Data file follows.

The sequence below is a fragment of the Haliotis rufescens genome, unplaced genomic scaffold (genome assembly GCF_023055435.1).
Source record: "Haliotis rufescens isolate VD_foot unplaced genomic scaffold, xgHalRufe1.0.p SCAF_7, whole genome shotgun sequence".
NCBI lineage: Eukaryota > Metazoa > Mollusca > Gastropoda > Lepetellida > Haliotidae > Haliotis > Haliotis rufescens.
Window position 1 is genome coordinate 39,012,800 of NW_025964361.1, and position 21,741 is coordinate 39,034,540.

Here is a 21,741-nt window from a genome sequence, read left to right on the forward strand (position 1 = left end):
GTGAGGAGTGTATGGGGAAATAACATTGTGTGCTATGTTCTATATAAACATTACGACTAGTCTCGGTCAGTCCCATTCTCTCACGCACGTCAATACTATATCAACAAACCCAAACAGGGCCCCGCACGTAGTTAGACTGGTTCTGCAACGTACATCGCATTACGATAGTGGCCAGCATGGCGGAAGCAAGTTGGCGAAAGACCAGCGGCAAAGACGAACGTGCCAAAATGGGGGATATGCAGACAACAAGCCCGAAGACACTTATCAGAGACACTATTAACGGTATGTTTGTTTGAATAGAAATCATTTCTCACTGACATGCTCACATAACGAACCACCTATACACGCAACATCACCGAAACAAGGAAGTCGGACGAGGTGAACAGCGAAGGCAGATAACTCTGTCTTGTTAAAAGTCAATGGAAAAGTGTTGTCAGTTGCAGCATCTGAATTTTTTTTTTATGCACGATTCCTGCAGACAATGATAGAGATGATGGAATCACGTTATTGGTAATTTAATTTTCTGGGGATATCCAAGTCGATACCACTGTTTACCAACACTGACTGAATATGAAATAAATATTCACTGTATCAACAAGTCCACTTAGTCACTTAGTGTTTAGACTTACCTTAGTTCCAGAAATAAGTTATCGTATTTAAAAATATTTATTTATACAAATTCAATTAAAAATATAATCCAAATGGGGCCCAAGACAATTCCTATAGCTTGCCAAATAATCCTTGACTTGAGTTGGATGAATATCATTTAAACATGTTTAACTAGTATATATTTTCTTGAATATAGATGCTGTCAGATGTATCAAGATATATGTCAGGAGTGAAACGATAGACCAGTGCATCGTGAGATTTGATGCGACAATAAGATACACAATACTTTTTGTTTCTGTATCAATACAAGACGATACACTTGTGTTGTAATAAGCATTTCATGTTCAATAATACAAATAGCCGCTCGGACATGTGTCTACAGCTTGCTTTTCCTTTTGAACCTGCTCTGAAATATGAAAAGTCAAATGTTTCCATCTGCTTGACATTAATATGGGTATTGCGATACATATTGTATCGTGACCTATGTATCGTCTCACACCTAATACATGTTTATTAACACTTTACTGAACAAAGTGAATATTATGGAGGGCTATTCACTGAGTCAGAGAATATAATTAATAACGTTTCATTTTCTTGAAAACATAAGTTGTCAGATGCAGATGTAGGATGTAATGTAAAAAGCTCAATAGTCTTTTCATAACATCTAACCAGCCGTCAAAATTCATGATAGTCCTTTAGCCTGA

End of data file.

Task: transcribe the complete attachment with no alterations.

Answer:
The sequence below is a fragment of the Haliotis rufescens genome, unplaced genomic scaffold (genome assembly GCF_023055435.1).
Source record: "Haliotis rufescens isolate VD_foot unplaced genomic scaffold, xgHalRufe1.0.p SCAF_7, whole genome shotgun sequence".
NCBI lineage: Eukaryota > Metazoa > Mollusca > Gastropoda > Lepetellida > Haliotidae > Haliotis > Haliotis rufescens.
Window position 1 is genome coordinate 39,012,800 of NW_025964361.1, and position 21,741 is coordinate 39,034,540.

Here is a 21,741-nt window from a genome sequence, read left to right on the forward strand (position 1 = left end):
GTGAGGAGTGTATGGGGAAATAACATTGTGTGCTATGTTCTATATAAACATTACGACTAGTCTCGGTCAGTCCCATTCTCTCACGCACGTCAATACTATATCAACAAACCCAAACAGGGCCCCGCACGTAGTTAGACTGGTTCTGCAACGTACATCGCATTACGATAGTGGCCAGCATGGCGGAAGCAAGTTGGCGAAAGACCAGCGGCAAAGACGAACGTGCCAAAATGGGGGATATGCAGACAACAAGCCCGAAGACACTTATCAGAGACACTATTAACGGTATGTTTGTTTGAATAGAAATCATTTCTCACTGACATGCTCACATAACGAACCACCTATACACGCAACATCACCGAAACAAGGAAGTCGGACGAGGTGAACAGCGAAGGCAGATAACTCTGTCTTGTTAAAAGTCAATGGAAAAGTGTTGTCAGTTGCAGCATCTGAATTTTTTTTTTATGCACGATTCCTGCAGACAATGATAGAGATGATGGAATCACGTTATTGGTAATTTAATTTTCTGGGGATATCCAAGTCGATACCACTGTTTACCAACACTGACTGAATATGAAATAAATATTCACTGTATCAACAAGTCCACTTAGTCACTTAGTGTTTAGACTTACCTTAGTTCCAGAAATAAGTTATCGTATTTAAAAATATTTATTTATACAAATTCAATTAAAAATATAATCCAAATGGGGCCCAAGACAATTCCTATAGCTTGCCAAATAATCCTTGACTTGAGTTGGATGAATATCATTTAAACATGTTTAACTAGTATATATTTTCTTGAATATAGATGCTGTCAGATGTATCAAGATATATGTCAGGAGTGAAACGATAGACCAGTGCATCGTGAGATTTGATGCGACAATAAGATACACAATACTTTTTGTTTCTGTATCAATACAAGACGATACACTTGTGTTGTAATAAGCATTTCATGTTCAATAATACAAATAGCCGCTCGGACATGTGTCTACAGCTTGCTTTTCCTTTTGAACCTGCTCTGAAATATGAAAAGTCAAATGTTTCCATCTGCTTGACATTAATATGGGTATTGCGATACATATTGTATCGTGACCTATGTATCGTCTCACACCTAATACATGTTTATTAACACTTTACTGAACAAAGTGAATATTATGGAGGGCTATTCACTGAGTCAGAGAATATAATTAATAACGTTTCATTTTCTTGAAAACATAAGTTGTCAGATGCAGATGTAGGATGTAATGTAAAAAGCTCAATAGTCTTTTCATAACATCTAACCAGCCGTCAAAATTCATGATAGTCCTTTAGCCTGA